Review Summary: A Venetian Snares album that fails to find its niche in his ever variant discography.
After the heights of acidic dissonance that Aaron Funk achieved on 2009's Filth
, it was clear that Funk had reached his limit of skullfu
ckery and that any expansion on the sound would be bloated, even for him. And this is self-evident, as My So-Called Life
is in essence a throwback to his numerous sounds of the past, dabbling in all sorts of breakcore, offensive sampling, and melodramatic arrangements. According to Funk, his new lp was a "a collection of short stories than a novel... diary entries". It's a statement that My So-Called Life
would be devoid of a concrete statement, a release of Venetian Snares pursuing whatever concepts on individual tracks. And while this notion could suggest an incoherent, lazy sounding record, it was the loose mix of acid techno, d'n'b, and nintendo-esque synth programming that made Detrimentalist
such a rewarding listen. And the same could've been said for this new LP if it wasn't so shallow.
Opener "Posers and Camera Phones" is hardly suggestive of the content in My So-Called Life
. Featuring standard Venetian Snares programming mixed with a neo-classical harpsichord loop, it's fun for a while until it gets lost in endless breakcore jamming. The next four tracks plow through ranges of self-parody and genericism, plummeting through frenetic loops and godawful samples all utilized for immature comedic effect(when Aaron Funk resorts to sampling different people saying "retarded", you know he has lost his edge). The second half of the record is recognizably more musical, "Ultraviolent Junglist" in particular aiming at darker tones in the vein of Meathole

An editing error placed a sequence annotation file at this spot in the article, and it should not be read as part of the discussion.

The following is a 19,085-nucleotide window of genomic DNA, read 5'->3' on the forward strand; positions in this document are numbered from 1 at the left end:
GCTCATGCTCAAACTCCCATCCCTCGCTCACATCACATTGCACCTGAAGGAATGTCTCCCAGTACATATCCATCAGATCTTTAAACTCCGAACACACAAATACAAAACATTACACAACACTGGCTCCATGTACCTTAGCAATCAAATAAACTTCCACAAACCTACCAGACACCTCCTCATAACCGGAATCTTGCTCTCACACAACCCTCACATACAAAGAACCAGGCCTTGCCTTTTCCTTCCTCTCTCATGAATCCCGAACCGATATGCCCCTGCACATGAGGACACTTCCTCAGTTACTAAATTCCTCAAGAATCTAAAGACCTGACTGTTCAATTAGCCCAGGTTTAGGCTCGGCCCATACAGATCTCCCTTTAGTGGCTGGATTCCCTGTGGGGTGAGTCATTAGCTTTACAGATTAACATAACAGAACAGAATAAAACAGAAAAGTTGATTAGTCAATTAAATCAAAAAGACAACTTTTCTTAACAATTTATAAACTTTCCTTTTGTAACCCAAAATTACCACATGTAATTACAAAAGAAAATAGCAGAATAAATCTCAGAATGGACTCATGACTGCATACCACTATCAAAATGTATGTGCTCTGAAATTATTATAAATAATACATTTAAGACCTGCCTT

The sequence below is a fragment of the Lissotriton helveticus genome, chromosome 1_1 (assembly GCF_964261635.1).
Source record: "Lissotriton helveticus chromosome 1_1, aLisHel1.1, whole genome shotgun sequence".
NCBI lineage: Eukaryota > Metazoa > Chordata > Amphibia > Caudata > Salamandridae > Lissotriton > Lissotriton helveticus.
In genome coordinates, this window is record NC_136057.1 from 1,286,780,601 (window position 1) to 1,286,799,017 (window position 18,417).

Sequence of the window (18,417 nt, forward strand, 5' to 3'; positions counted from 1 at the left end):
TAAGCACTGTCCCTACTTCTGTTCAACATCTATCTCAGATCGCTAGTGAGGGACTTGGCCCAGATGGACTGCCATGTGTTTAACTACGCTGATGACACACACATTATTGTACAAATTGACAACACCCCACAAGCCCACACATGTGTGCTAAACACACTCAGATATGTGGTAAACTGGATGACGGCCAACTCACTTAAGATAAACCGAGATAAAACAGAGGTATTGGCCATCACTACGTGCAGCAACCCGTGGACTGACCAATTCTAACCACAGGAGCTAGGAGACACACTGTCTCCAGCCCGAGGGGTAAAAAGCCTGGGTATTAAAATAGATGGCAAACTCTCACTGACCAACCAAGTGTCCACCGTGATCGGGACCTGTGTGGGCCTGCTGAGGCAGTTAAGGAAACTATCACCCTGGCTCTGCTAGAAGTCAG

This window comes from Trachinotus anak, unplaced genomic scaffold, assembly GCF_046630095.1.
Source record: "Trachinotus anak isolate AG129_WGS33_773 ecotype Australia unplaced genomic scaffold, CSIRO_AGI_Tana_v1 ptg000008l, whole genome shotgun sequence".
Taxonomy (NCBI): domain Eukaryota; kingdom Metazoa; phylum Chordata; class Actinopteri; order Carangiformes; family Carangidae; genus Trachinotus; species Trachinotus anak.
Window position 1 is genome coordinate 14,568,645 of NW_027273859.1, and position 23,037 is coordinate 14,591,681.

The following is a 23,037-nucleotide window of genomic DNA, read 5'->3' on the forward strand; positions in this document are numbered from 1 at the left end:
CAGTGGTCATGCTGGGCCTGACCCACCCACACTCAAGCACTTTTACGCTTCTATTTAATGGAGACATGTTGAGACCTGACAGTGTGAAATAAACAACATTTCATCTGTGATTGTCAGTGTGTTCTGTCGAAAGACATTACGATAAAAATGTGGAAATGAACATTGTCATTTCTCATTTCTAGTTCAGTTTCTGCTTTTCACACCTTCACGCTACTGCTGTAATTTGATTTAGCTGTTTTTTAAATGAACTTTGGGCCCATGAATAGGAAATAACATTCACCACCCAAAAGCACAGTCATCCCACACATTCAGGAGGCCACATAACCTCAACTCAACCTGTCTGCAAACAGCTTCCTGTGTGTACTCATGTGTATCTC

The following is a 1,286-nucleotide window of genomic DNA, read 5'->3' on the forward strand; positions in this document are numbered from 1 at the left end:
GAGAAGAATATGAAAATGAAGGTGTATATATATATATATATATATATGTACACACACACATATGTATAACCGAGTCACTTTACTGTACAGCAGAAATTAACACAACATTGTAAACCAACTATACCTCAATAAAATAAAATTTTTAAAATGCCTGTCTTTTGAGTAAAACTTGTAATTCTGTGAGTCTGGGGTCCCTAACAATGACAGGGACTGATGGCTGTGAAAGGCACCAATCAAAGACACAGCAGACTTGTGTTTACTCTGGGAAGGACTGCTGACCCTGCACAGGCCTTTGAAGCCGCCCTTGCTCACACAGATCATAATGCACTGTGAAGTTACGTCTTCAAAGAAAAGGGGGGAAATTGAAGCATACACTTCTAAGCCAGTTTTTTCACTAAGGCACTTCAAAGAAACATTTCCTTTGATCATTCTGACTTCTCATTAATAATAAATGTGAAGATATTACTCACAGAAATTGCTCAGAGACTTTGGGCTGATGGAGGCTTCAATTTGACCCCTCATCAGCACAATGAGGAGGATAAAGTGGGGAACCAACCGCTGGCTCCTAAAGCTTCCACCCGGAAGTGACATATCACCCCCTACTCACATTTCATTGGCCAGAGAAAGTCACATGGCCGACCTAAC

. The programming on some of the later tracks are particularly cinematic, but the songs don't match up to the mastery of dynamics and controlling of sound that Funk had mastered on earlier releases.
To be fair, devoted fans of Venetian Snares will find something to love in this record. My So-Called Life
is ultimately the culmination of Aaron Funk's career, except with a decidedly half-assed sound and some tracks poorer than others(the title track being the only song nearly as impressive as any of the material on Rossz Csillag Allat Szuletett
). Unfortunately this record pretty much lived up to what expectations there were; if Filth
was his mid-life crisis, this could be considered his acceptance of his insecurities, a recognition of his musical bounds. Of course this isn't the most accurate way of depicting Funk, seeing as the incessant goofy humor on this release reveals that he is pretty content with what he is producing. The songs are inarguably fun and there is quite a fair amount of breakcore madness for listeners to revel in. But it's the particular absence of a sound or conceptual guiding point that makes My So-Called Life
an unimportant addition to Funk's discography that fails to define itself as an individual release. But I'm sure he has no problem with that.